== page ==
Farmers’ actual production context

(a) Climatic conditions and production options

Climatic conditions throughout the region are very favorable (high average temperatures and high solar radiation), enabling farmers to cultivate crops during the whole year (Zipori et al 1982). These conditions allow the growth of a wide range of fruit, vegetable, and industrial crops as well as common fodder and cereal crops. Climatic conditions in Majes are particularly favorable for potato production as tuberization is enhanced by the low night temperatures (between 6 and 15ºC) due to the relative high altitude (around 1400 masl) (Alberda 1984). Both agricultural and fodder crops are embedded in a crop rotation. Each farmer decides the extent of specialization in either crop or milk production. Alfalfa is commonly cultivated for three-year periods and thus restricts crop rotation more than annual fodder crops such as corn.

(b) Access to technology and production factors

Farmers, particularly those in Majes, have had good access to extension services due to the involvement of international development agencies, mainly from the European Union, providing research and technical support with respect to agricultural crop and milk production (Proyecto Piloto Majes 1992). [5] Other irrigation zones have benefited mainly from Gloria’s extension service, which provides equally valuable services, at least in the domains of animal husbandry and fodder production (Fundación José Rodríguez Banda 1993). The provision of these services, however, has created certain farmer dependency on the milk buyer, as the costs of these services are directly linked with automatic deductions in milk payments.

Most farmers seek access to any potential form of credit. As equity is one of the most limiting production factors in the region[6], loans are extremely important for farmers. Local banks or other credit institutions provide limited access to credit, and the loan cap varies markedly between farms. Lender trust in the borrower, based mainly on past experience, seems to be as important as a viable mortgage.

In contrast, access to water is generally not a problem, despite the desert conditions. Farmers’ abundant water access and low pricing[7] provoke inefficient water use, particularly in Majes (around 20%) (ITDG and SNV 1993). Access to labor does not pose a problem either, although prices may fluctuate between seasons in response to changes in labor demand and supply, especially during the planting and harvest seasons of vegetable crops (Montes 1994). Most farmers in the irrigation zones hire additional labor to grow labor-intensive crops, since daily wages are relatively low: US$4.8 for men, and US$3.9 for women (as of September 1999). The main restriction is to some extent liquidity, as the workers must be paid at the end of every labor day.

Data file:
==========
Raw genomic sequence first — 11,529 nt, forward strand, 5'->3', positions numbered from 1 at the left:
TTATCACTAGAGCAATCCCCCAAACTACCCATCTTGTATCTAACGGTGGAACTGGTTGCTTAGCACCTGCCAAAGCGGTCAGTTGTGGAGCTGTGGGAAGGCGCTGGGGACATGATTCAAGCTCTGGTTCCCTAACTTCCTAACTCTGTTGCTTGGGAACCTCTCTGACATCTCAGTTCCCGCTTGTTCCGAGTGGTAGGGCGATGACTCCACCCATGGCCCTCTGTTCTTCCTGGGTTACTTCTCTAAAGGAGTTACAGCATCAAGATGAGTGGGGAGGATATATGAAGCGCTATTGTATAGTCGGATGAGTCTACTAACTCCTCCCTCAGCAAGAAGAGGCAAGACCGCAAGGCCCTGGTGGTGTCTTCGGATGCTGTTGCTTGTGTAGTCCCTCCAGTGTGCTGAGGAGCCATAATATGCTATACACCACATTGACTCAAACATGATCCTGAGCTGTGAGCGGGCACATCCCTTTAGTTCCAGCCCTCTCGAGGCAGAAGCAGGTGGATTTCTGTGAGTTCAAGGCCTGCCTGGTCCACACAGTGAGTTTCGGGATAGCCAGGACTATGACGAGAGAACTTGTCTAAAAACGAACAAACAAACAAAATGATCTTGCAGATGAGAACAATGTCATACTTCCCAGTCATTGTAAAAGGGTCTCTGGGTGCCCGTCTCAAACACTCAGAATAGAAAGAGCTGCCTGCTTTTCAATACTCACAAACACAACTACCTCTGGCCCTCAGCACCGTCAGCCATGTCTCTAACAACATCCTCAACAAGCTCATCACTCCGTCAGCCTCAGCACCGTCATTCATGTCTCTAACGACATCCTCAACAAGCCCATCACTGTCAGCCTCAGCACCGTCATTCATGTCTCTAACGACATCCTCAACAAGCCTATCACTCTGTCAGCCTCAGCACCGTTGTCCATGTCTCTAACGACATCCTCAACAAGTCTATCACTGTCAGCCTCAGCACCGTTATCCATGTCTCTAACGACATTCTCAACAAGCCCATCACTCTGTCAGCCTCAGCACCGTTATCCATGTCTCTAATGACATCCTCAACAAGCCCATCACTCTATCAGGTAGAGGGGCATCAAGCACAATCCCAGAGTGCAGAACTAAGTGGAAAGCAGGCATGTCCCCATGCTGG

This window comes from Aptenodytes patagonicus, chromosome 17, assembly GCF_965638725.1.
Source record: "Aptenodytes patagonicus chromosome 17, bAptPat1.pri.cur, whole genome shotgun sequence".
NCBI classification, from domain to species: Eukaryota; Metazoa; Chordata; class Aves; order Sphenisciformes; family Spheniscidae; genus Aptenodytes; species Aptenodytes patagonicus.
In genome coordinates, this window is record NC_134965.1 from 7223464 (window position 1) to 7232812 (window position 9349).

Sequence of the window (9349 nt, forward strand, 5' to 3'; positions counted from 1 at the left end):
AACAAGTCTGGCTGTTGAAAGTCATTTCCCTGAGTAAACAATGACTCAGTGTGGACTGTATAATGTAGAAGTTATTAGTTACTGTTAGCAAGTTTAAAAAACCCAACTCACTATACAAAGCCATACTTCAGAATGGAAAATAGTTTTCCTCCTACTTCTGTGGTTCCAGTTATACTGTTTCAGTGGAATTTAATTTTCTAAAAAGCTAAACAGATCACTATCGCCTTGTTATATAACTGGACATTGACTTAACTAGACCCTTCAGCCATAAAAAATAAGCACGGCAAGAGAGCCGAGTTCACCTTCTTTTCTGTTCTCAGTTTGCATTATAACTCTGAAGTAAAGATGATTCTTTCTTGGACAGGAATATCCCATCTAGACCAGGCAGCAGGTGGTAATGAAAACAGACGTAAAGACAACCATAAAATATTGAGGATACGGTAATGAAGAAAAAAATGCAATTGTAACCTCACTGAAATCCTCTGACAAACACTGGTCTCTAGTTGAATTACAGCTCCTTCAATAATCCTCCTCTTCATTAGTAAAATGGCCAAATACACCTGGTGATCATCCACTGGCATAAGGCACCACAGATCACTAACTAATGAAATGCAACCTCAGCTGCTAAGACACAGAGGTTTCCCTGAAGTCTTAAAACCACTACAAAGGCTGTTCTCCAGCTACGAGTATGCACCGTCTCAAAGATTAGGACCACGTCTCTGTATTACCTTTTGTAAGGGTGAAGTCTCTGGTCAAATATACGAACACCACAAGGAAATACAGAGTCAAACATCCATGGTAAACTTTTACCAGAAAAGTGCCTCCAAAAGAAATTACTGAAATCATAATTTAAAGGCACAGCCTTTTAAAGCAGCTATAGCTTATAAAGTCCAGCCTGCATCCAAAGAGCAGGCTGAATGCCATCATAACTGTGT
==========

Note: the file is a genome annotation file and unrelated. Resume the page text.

(c)  Market access and product prices

In contrast to most agricultural production areas in Peru, the irrigation zones of southern Peru have the advantage of being well situated, next to the Panamerican Highway. This means that products can be transported easily to the major national markets and ports. While the city of Arequipa is important for purchasing agricultural production factors, Lima is the most important consumer market. Because of the general lack of food-processing enterprises in that region, agricultural products are sold mainly on place to intermediaries (transportistas) who deliver to the national and international wholesale markets (eg:  potatoes and onions, respectively).

In contrast, milk is mainly sold directly to the major milk processors in the region, Gloria SA and Laive SA, both located in Arequipa. These enterprises deliver their dairy products to the national market. Since Lima is the primary consumer region, both enterprises run another processing plant near Lima.